What Is Your Story?

Dear friends,

Through our own lenses

When I was teaching a communication class at a nearby college, I always did one specific icebreaker exercise on the first day of class. I gave students a scenario: “You are walking down the street, and you see someone you knew from high school coming toward you. You smile, and they turn the other way and then cross the street. Why did they ignore you?” Then, I asked them to write their answers and read them aloud.

“She never liked me,” one student shared. “His girlfriend just broke up with him, and he didn’t see me,” shared another. One unique and imaginative student wrote, “She just found out her mother has a brain tumor.” Each student had a different explanation.

This is something we all do often: interpret someone else’s behaviors or words (or lack thereof) through our own lenses and then act as though our interpretation is the ultimate truth.

However, “Our thoughts aren’t the same thing as truth,” argued writer Alicia Munoz in her new book How to Stop Overthinking Your Relationship.

Author Brene Brown says that when something difficult occurs, our brains beg for a story to understand the event, so we fabricate one. Developmental psychologist Jean Piaget called children “little scientists” who are constantly conducting tests and experiments to make sense of the world. At some point in our lives, we accept these stories to be true and use them to define the world, finding all kinds of ways to support and justify our stories, which have become our beliefs.

I knew a man who was almost obsessed with others’ punctuality. He spoke about it constantly and referred to it as a “pet peeve,” but it was bigger than that. He almost alienated his children, frightened his employees with his outrage at their tardiness, and damaged his marriage through fits of anger and righteous indignation when his wife wasn’t prompt. He told me that many minutes before someone was due, he would begin to feel anxious about their time of arrival. I asked him what bothered him most about people being late. He launched into a tirade about respect: “It’s a matter of respect—my time, their time, the time of people waiting for them.”

As he spoke, I watched his chest puff out, his nostrils flare, and his face redden as he became increasingly agitated. He then went on to argue that the problem with the world today was how little respect people had for one another.

After a few minutes, I began to direct him to reflect on what timeliness (or the lack of it) had meant to him as a young man, an adolescent, or a boy. He was annoyed at my questioning, and at one point, he cut me off, saying, “Right is right. This has nothing to do with my childhood.” Gently, I persisted. Suddenly, he stopped and fell silent, and his shoulders dropped. He sat back in his chair and sighed deeply. He looked away from me, and his mouth began to tremble very slightly. I asked him what had just happened.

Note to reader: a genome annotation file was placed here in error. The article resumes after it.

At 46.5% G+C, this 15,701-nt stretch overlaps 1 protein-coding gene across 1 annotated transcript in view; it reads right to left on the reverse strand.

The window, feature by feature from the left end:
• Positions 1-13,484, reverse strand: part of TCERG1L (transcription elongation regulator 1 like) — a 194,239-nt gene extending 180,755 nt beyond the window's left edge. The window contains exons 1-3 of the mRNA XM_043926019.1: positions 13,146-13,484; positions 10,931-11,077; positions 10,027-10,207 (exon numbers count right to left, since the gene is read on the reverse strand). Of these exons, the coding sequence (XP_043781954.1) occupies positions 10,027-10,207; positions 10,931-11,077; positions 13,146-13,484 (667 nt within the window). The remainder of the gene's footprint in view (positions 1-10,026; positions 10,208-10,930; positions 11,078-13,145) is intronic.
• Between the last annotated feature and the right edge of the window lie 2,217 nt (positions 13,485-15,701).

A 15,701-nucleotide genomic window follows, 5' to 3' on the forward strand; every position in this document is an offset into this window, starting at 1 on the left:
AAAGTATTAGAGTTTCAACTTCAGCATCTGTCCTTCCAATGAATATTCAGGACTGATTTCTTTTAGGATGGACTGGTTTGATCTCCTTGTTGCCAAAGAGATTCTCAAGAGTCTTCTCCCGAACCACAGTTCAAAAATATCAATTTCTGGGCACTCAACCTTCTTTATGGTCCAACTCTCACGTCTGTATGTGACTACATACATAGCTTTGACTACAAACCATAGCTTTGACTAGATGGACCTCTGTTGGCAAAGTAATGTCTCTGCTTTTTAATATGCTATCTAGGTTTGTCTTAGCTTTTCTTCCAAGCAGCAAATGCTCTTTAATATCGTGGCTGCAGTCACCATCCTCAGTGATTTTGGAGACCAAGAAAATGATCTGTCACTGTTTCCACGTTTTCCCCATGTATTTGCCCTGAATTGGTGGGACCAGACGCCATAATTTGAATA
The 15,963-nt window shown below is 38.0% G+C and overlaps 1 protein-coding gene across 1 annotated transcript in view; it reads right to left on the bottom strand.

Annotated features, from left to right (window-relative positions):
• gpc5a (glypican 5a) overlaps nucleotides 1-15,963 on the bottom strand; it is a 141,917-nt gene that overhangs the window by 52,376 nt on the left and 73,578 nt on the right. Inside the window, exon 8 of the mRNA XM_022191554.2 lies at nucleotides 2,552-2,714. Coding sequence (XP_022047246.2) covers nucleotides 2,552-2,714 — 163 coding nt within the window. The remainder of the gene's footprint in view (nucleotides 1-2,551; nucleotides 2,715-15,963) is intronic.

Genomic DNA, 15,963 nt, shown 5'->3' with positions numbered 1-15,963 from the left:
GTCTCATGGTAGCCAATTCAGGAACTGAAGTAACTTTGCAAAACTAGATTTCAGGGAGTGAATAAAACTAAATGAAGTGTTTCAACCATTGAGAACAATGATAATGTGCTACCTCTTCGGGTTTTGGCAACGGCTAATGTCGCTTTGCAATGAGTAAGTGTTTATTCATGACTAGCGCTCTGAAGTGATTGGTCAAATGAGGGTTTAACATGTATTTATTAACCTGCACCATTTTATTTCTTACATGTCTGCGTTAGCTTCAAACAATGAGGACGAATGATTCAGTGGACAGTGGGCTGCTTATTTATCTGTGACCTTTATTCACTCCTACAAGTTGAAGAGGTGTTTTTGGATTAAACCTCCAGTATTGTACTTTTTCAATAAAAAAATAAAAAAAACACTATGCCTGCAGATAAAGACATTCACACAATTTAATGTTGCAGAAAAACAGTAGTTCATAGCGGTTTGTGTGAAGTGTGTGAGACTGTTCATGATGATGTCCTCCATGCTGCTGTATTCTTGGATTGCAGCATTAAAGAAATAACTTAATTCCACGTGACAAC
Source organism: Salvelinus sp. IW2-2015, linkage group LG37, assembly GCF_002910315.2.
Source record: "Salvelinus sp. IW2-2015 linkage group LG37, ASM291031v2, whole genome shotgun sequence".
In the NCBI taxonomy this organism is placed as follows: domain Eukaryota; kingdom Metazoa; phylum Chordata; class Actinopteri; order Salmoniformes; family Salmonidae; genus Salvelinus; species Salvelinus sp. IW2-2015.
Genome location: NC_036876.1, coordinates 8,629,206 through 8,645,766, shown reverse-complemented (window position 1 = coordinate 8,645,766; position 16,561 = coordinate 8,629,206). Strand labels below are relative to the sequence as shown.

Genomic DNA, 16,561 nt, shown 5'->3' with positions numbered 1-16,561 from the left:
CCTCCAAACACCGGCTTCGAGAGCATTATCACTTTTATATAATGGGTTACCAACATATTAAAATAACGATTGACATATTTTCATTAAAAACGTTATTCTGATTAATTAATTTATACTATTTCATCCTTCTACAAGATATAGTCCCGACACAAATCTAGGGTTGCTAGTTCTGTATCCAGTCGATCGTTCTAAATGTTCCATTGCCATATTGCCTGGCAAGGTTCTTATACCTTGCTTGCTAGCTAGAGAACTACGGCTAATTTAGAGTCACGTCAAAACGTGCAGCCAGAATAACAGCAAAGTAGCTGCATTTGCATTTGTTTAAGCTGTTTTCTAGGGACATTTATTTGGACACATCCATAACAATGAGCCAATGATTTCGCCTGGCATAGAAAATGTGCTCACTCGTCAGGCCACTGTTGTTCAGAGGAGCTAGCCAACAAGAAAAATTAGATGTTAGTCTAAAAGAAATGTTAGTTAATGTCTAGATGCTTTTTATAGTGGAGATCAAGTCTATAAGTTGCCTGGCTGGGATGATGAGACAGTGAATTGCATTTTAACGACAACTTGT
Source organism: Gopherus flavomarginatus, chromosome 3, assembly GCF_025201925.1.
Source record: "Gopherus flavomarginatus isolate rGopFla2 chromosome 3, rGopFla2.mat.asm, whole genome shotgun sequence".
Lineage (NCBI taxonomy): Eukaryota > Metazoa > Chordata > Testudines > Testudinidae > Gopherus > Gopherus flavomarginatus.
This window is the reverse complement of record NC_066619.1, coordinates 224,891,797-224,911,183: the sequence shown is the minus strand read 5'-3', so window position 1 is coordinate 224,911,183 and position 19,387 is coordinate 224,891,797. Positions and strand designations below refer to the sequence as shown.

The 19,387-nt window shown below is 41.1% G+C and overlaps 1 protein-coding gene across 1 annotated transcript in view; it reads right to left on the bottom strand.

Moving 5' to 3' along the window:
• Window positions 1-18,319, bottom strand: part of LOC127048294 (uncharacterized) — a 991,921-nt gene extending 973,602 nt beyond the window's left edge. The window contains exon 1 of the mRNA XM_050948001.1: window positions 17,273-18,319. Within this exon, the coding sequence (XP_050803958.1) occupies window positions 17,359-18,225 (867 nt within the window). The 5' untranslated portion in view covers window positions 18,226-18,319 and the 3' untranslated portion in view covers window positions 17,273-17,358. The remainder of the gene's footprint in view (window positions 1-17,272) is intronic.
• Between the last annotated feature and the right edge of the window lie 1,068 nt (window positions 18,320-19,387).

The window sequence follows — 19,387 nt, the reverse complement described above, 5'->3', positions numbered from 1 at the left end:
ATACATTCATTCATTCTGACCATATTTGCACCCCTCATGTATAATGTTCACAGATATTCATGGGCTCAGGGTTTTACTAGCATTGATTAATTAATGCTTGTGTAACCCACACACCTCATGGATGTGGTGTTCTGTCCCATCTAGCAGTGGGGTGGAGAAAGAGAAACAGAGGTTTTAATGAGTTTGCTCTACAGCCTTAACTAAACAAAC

“I was 8 years old,” he said, so quietly that I had to move closer to hear him. “My mother was supposed to be home by 4 so the housekeeper could leave and my mother could take me to a party. I watched the clock move closer to 4, but she didn’t come.” He was again silent, and his shoulders began to shake just a little. Then, he continued, “When my father showed up at 7, she still wasn’t home, and then the police came. There had been a car accident. She was in a hospital for 6 months and never really recovered. I was sent to boarding school and….” He stared out the window now, “…and that was the end of my childhood.”

He looked at me then with both anguish and astonishment. “I am 64 years old,” he said. “I have degrees from the best schools I know of. I run a company with 300 employees, and how could I not have remembered that this happened to me?”

For most of us, a traumatic childhood story can be subconsciously buried and replaced by a story about how life is. Is being on time respectful? Of course, but there are many other reasons why people might be late. The strength of his conviction reflected the ramifications of the traumatic event that occurred, not the absolute truth that anyone who is late is uncaring about someone else’s time.

Stories to explain life’s difficulties are how we cope with moments that don’t make sense. As we move forward in our lives, stories become truths, and we project those truths out into the world. A friend cancels a lunch date, and you wonder what you did to offend them. Your partner is busy and can’t talk when you call or doesn’t return a text, and you tell yourself if they cared about you the way you cared about them, they would respond. Your doctor’s office calls and asks you to call back, and you begin to spiral as to what terrible news they might tell you.

The stories we tell ourselves, especially those we are unaware can profoundly shape our lives and relationships. Endless research has shown that we each have the capacity to stop the chatter of our stories, which can reduce stress, enhance our relationships with other people and actually rewire our brains.

We can do this through mindful practice, observing, watching our minds run with an experience, and gently calling it back to the present moment. Becoming conscious of what these stories are is a hallmark of self-awareness, and we can begin this very moment.

You are walking down the street. About a block away, a person you know is walking toward you. You look up and your eyes meet, and then they cross the street and look away. What story would you tell yourself about what this means?